Objective. Use of tuberculin skin tests (TSTs) and interferon gamma release assays (IGRAs) as part of tuberculosis (TB) screening among immigrants from high TB-burden countries has not been fully evaluated. Methods. Prevalence of Mycobacterium tuberculosis infection (MTBI) based on TST, or the QuantiFERON-TB Gold test (QFT-G), was determined among immigrant applicants in Vietnam bound for the United States (US); factors associated with test results and discordance were assessed; predictive values of TST and QFT-G for identifying chest radiographs (CXRs) consistent with TB were calculated. Results. Of 1,246 immigrant visa applicants studied, 57.9% were TST positive, 28.3% were QFT-G positive, and test agreement was 59.4%. Increasing age was associated with positive TST results, positive QFT-G results, TST-positive but QFT-G-negative discordance, and abnormal CXRs consistent with TB. Positive predictive values of TST and QFT-G for an abnormal CXR were 25.9% and 25.6%, respectively. Conclusion. The estimated prevalence of MTBI among US-bound visa applicants in Vietnam based on TST was twice that based on QFT-G, and 14 times higher than a TST-based estimate of MTBI prevalence reported for the general US population in 2000. QFT-G was not better than TST at predicting abnormal CXRs consistent with TB.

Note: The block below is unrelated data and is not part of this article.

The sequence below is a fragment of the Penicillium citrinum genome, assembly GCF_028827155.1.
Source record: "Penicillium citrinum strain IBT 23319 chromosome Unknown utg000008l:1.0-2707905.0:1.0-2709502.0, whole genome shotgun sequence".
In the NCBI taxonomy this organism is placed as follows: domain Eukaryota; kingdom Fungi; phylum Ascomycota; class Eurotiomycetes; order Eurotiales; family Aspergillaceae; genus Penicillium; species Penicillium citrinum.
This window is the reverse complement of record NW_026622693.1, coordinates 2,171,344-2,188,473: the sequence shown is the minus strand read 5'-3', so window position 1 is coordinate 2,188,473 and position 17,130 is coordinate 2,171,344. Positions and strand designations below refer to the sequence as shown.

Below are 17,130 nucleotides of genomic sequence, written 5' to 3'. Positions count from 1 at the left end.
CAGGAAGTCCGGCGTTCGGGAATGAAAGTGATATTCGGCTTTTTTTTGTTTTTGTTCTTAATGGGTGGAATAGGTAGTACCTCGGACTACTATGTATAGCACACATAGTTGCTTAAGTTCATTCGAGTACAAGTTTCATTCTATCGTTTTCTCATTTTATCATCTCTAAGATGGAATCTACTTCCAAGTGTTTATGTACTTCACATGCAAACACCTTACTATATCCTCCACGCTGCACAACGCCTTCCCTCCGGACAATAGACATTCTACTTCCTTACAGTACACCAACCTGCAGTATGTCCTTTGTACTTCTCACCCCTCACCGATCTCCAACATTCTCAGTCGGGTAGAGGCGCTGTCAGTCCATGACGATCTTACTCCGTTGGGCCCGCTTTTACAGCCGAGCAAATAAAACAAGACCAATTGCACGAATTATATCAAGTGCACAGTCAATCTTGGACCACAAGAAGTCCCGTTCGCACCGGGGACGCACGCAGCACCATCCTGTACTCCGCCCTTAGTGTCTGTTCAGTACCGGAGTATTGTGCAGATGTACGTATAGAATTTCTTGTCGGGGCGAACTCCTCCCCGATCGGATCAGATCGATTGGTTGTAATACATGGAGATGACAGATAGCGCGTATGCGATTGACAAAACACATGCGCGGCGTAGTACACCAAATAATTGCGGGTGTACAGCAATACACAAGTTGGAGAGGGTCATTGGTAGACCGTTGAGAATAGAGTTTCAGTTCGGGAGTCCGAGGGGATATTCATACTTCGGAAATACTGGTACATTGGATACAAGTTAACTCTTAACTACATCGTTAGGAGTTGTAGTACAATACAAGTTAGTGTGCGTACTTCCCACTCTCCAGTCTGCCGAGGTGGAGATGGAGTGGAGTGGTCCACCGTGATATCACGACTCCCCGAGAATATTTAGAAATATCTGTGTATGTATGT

PMCID: PMC3967820  PMID: 24738031
8.  An Intact Sialoadhesin (Sn/SIGLEC1/CD169) Is Not Required for Attachment/Internalization of the Porcine Reproductive and Respiratory Syndrome Virus 
Journal of Virology  2013;87(17):9538-9546.